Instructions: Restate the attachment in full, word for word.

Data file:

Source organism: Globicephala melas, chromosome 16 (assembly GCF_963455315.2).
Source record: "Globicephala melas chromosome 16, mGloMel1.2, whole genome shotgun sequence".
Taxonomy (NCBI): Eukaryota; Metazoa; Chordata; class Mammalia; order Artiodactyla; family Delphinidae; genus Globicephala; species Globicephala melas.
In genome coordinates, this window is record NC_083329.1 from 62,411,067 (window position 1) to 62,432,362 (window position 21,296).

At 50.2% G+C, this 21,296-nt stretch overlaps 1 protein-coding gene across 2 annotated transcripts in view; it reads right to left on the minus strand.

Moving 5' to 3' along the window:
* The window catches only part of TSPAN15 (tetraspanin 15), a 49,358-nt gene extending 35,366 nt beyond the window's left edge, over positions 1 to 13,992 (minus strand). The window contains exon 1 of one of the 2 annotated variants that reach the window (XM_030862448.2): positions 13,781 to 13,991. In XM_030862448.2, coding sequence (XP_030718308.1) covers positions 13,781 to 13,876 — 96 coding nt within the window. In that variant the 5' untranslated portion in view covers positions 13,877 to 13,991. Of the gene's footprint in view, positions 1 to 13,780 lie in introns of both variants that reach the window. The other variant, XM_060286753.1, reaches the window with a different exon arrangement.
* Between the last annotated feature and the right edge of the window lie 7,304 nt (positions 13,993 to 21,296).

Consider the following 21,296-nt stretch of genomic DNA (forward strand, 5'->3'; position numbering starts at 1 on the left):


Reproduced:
Source organism: Globicephala melas, chromosome 16 (assembly GCF_963455315.2).
Source record: "Globicephala melas chromosome 16, mGloMel1.2, whole genome shotgun sequence".
Taxonomy (NCBI): Eukaryota; Metazoa; Chordata; class Mammalia; order Artiodactyla; family Delphinidae; genus Globicephala; species Globicephala melas.
In genome coordinates, this window is record NC_083329.1 from 62,411,067 (window position 1) to 62,432,362 (window position 21,296).

At 50.2% G+C, this 21,296-nt stretch overlaps 1 protein-coding gene across 2 annotated transcripts in view; it reads right to left on the minus strand.

Moving 5' to 3' along the window:
* The window catches only part of TSPAN15 (tetraspanin 15), a 49,358-nt gene extending 35,366 nt beyond the window's left edge, over positions 1 to 13,992 (minus strand). The window contains exon 1 of one of the 2 annotated variants that reach the window (XM_030862448.2): positions 13,781 to 13,991. In XM_030862448.2, coding sequence (XP_030718308.1) covers positions 13,781 to 13,876 — 96 coding nt within the window. In that variant the 5' untranslated portion in view covers positions 13,877 to 13,991. Of the gene's footprint in view, positions 1 to 13,780 lie in introns of both variants that reach the window. The other variant, XM_060286753.1, reaches the window with a different exon arrangement.
* Between the last annotated feature and the right edge of the window lie 7,304 nt (positions 13,993 to 21,296).

Consider the following 21,296-nt stretch of genomic DNA (forward strand, 5'->3'; position numbering starts at 1 on the left):